Harley-Davidson has produced a host of fascinating motorcycles since the Davidson brothers and William S Harley joined forces way back in 1903. The Milwaukee company has told many stories during 122 years of motorcycle production; the latest being the Harley-Davidson Livewire, which showcases a brave electric future for the marque.
However, one motorcycle that must be near the summit of the Harley podium is the Fat Boy which has been a core part of the marque’s line-up since 1990. Now insurable as classics, these ‘90s bruisers proved to be a sales smash hit.
The curiously named cruiser has had a number of variants (sometimes perplexing to follow) but the essential product offering has remained the same: it’s a striking Harley-Davidson factory custom from the Softail family with a big, burbling V-Twin engine and a completely unique, imposing stance.
The Fat Boy is certainly designed to make a bold statement, which is a core part of the bike's appeal. Indeed, its best enjoyed as a cruiser, with a laid-back riding position putting the emphasis on comfort.
Harley-Davidson began the Fat Boy project in the late 1980s, showing early designs at the influential Daytona Bike Week rally and gauging the reaction of customers. This ‘close-to-the-customer’ approach served the brand well, especially considering the Fat Boy’s dramatic rethink of the established, classic Softail look – risking the alienation of a loyal fan club.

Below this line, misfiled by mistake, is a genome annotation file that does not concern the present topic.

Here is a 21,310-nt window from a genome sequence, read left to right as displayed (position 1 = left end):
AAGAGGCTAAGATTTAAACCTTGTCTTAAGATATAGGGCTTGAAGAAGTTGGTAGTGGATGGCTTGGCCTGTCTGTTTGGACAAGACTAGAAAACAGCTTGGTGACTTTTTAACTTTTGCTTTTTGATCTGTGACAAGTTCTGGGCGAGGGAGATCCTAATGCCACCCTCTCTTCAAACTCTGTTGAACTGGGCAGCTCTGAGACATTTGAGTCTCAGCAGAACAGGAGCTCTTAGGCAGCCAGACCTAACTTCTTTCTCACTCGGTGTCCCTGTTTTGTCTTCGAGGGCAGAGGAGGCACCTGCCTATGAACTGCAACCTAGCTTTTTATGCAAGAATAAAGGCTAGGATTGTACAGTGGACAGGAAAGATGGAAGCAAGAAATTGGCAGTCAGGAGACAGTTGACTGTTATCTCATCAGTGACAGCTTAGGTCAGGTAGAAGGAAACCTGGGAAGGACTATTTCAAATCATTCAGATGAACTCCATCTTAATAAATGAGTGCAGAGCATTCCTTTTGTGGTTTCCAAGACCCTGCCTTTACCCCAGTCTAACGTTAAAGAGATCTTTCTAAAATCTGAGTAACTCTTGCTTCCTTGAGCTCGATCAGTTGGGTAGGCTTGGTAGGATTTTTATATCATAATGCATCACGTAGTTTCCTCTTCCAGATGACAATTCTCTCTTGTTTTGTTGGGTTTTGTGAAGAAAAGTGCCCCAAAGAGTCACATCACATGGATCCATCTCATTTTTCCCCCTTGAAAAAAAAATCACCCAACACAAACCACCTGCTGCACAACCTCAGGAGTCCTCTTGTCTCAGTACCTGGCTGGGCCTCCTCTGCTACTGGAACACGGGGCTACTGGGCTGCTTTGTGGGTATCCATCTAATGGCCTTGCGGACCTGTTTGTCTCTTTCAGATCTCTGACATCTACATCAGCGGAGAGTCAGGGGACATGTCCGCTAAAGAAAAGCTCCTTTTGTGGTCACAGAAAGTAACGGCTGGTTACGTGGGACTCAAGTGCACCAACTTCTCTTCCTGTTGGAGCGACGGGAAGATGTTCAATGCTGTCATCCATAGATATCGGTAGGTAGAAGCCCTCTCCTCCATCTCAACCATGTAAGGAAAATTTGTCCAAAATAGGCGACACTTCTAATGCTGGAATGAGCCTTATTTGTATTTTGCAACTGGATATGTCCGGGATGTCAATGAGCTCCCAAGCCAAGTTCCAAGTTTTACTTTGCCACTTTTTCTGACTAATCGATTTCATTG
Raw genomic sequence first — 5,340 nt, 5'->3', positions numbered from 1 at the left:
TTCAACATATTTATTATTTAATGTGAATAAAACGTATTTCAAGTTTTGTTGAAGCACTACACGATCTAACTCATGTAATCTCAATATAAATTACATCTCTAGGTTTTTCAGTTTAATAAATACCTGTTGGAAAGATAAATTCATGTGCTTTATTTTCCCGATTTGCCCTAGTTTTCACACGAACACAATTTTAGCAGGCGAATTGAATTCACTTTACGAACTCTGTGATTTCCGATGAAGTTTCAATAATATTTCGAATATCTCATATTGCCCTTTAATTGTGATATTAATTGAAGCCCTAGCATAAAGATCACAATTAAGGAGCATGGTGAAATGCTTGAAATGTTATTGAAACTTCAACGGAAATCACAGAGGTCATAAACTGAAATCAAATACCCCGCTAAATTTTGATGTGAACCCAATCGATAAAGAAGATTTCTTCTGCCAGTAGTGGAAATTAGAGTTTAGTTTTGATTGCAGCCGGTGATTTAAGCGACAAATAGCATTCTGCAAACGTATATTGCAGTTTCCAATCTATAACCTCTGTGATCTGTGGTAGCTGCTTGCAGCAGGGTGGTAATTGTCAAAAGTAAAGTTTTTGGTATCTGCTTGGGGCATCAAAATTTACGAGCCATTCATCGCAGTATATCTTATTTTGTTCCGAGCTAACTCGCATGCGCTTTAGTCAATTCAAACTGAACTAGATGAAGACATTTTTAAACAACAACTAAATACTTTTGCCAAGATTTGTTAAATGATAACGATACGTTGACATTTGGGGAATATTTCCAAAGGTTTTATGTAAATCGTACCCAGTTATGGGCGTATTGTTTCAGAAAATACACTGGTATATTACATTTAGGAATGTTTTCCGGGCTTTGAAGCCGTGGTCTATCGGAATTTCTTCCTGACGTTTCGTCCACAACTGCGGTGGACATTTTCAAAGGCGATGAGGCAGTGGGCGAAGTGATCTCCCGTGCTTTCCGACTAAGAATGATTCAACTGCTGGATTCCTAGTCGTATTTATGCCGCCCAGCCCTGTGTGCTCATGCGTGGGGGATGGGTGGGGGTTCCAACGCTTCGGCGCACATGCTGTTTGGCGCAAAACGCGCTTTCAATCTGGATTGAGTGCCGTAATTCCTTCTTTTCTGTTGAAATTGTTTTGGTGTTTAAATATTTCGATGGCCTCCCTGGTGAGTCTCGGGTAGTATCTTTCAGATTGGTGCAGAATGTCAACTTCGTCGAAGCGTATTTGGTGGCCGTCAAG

The project was in safe hands at least. Harley-Davidson’s chief stylist was Willie G. Davidson, who made a virtue of listening to customers – especially those who wanted a custom look direct from the factory. It also helped that his grandfather was one of the company’s founders, William A. Davidson. The talented designer, who’d previously worked for Ford, was able to deliver a new, far more muscular interpretation of the Softail cruiser.
The Fat Boy went into production in 1990 and early examples were noted for their gorgeous long, shotgun-style exhausts, extremely distinctive cast disc wheels and the seriously beefy, polished metal front forks. The name was the subject of several theories – some positively bizarre – but the actual answer is more prosaic. One of the designers noted that the motorcycle had a wider, heftier profile and his impromptu nickname stuck and made the brochure.
Harley-Davidson got a colossal, early PR boost in 1991 when the Fat Boy featured in Terminator 2 with a certain Mr Schwarzenegger gunning it about. Several bikes were employed during filming, but the Fat Boy ridden by the man himself made a hefty $480,000 at auction in 2018.
Owning any Harley in the UK – especially a bike like the Fat Boy that trades so heavily on its looks – can be challenging. All that bright metal and leather doesn't much like rain, sleet or winter road salt. But for an August afternoon ride-out with no firm plans (and maybe a bit of a desire to turn heads), an early example of the Fat Boy is hard to top. Reach for those wraparound shades and enjoy.
Have you owned a Harley Davidson Fat Boy? Let us know what you love about the motorcycle below.